doing an internship in hopes of being made a full vampire someday. No promises and only the smallest per diem. I think that's why Renfield wound up eating bugs -- even going to the dirty water hot dog cart, there's no way you can eat lunch within 10 blocks of the Conde Nast building for less than $4 a day. The Countess insists that burning Dracula has freed her, but Sandor isn't so sure. So, while she sits in her backless evening gown pumping away at the piano and murmuring cheery platitudes (well, cheery for her anyway), he's sitting in the corner getting all negative...
"Twilight... long shadows on the hillsides," tinkle keys, tinkle keys.
"No, no, peaceful shadows. The flutter of wings in the treetops."
"The wings of bats...." gloats the heavily eyelinered loyal retainer.
"No! No, the wings of birds," tinkle keys, tinkle keys. "From far off, the barking of a dog."
"Barking because there are wolves about..."
You know, Sandor is pretty defiant for a henchman. What happened to "Yes, master"? And so the Countess finally gives up, puts on her velvet cloak and her hypno-ring and goes out looking for trade... i mean victims. Although one gets the distinct sense that the Countess gets more than a cup o' hemoglobin off of those she selects for drainage. She seems to prefer blondes. But more on that later....
crosses the line from spunky and sassy to just plain fucking snotty very quickly. And keeps going.
elegant Countess Dracula normally would not give these losers the time of day... well, time of night. But she's a good dinner guest and listens bemusedly to Jeffrey's stories about Van Helsing -- he's been engaged by the defense -- and the joshing about vampires from people with too much upper teeth and not enough chin. ("It seems this fellow Van Helsing shoved a stake through this Dracula fellow's heart.")
She puts up with the idiots and their bragging and sips her tea -- because you know the Countess would "never drink... wine." I feel like this at parties a lot: Sit in the most comfortable chair, half-listen to people babble about bullshit they know little-to-nothing about. Except i'm usually drinking... wine. She comments disdainfully, "Possibly there are more things in heaven and earth than are dreamed of in your... psychiatry." (The Countess is big on the pause. Her delivery is very Dietrich and, honestly, who would make a better vampire than Marlene Dietrich?) But when Jeffrey begins claiming that "sympathetic therapy can release the mind from any obsession," she begins to think that maybe there's some sort of Freudian/Jungian equivalent of a stake through the psyche that could free her from a life of blood-drinking and signs up for some appointments with the shrink.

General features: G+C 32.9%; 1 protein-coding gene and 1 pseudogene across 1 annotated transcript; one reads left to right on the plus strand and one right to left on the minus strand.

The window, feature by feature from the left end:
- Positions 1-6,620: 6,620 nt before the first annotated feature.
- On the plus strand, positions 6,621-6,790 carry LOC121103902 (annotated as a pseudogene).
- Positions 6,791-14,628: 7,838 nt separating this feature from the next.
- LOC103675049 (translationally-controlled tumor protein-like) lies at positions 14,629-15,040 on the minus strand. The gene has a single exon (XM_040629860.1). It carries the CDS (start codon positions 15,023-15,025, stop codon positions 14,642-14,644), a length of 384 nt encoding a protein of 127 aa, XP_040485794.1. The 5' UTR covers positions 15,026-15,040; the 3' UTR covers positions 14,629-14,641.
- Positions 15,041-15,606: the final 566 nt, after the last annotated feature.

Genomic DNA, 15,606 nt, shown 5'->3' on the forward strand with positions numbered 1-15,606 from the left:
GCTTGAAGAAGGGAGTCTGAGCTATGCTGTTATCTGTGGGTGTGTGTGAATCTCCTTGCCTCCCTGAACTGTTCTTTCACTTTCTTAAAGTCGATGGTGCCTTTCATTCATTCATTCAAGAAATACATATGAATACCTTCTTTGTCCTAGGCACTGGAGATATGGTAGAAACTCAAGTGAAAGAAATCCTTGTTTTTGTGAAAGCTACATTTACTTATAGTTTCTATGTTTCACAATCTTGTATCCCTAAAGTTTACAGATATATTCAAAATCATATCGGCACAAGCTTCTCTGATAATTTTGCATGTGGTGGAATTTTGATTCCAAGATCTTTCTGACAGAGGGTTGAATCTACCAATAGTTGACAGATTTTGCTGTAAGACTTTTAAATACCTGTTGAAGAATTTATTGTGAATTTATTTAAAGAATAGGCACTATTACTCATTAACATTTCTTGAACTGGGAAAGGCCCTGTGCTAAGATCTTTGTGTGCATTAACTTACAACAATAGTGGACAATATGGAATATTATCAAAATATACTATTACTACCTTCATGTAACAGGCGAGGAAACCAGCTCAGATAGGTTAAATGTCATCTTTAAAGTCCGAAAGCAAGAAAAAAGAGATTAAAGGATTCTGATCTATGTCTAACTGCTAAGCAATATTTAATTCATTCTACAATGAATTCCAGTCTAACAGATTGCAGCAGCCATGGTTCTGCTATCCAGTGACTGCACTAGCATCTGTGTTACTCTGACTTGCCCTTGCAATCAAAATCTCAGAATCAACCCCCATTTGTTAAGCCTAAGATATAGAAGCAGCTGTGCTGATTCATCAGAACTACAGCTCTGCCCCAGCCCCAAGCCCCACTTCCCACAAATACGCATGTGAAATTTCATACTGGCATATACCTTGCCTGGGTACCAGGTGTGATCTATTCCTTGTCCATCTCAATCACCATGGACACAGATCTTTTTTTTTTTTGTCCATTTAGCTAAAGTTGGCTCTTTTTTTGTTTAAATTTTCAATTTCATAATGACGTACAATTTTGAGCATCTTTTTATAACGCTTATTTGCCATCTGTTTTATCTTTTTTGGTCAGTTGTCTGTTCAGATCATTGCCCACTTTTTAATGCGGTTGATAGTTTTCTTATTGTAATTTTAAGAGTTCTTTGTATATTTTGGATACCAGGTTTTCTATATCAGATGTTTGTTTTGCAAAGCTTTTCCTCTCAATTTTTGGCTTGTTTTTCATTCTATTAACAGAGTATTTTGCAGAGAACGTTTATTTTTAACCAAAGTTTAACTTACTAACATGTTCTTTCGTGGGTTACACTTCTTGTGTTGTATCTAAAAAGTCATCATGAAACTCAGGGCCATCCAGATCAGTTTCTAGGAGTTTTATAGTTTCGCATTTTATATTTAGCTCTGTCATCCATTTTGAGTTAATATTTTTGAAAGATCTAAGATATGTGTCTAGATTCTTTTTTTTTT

Guess which one's the bitch you want to stab? Hint: It's not the vampire.
Of course, she can only meet at night, which means she receives him in another gorgeous, glittering evening gown and annoying Janet throws tantrums makes repeated prank phone calls. Yeah... spunky and adorable. Interestingly, the Countess grasps the idea that vampirism could all be some kind of obsession, some kind of self-mindfuck. Psychiatrist Jeffrey gives her some bullshit advice, thinking she's talking about quitting smoking rather than killing people, and runs off to do something else. As the Countess wonders what to do now, Sandor appears with an ingratiating smile on his face. The Countess announces, "We are going to the studio. Tonight I... paint."
And so begins the most famous bit of Dracula's Daughter, the lesbian seduction scene. Sandor picks up a "model" on the street and brings her to the "studio." Jesus, don't we all know by now that anyone who wants you to go with them to "model" is a serial killer. He takes the world's prettiest and best-groomed homeless girl to the Countess, who gives her a sandwich and makes her move. It's about as subtle as "take your top off and have some wine" can be.
The vampire metaphor usually leans sex -- and, really, it's rather pre-code Hollywood clear in this film that there's more, ahem, activity, than merely bloodless lips pressed to punctured jugular. But in Dracula's Daughter, it feels more like our symbolism is more narcotic-oriented. The Countess tries to feel happy, Sandor reminds her everything is shit, she gets high. The Countess seeks help, it does not happen immediately, she gets high.
Her victim winds up in the hospital with "anemia and amnesia" under the care of Dr. Jeffrey -- wotta coincidence! The Countess simultaneously arrives at his office in yet another sensational ensemble, begging him to "go to the Continent" with her to somehow cure her vampirism. "The Continent." How fucking classy is that? She's like some supervillain cross between Gloria Swanson and Jackie O. that galavants around Europe, wearing couture and drinking the blood of attractive bisexual blondes.